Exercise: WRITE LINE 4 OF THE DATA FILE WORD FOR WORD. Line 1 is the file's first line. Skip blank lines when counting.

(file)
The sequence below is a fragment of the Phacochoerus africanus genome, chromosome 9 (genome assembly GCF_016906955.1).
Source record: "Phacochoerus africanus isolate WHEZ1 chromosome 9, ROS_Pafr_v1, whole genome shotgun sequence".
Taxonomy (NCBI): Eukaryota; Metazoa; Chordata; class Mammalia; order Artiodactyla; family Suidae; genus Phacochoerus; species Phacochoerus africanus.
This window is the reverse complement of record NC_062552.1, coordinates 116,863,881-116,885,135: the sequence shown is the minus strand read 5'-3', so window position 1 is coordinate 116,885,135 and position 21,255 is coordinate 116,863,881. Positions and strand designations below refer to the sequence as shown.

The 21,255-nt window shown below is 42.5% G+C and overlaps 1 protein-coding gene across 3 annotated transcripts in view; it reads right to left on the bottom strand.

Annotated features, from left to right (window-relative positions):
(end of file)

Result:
This window is the reverse complement of record NC_062552.1, coordinates 116,863,881-116,885,135: the sequence shown is the minus strand read 5'-3', so window position 1 is coordinate 116,885,135 and position 21,255 is coordinate 116,863,881. Positions and strand designations below refer to the sequence as shown.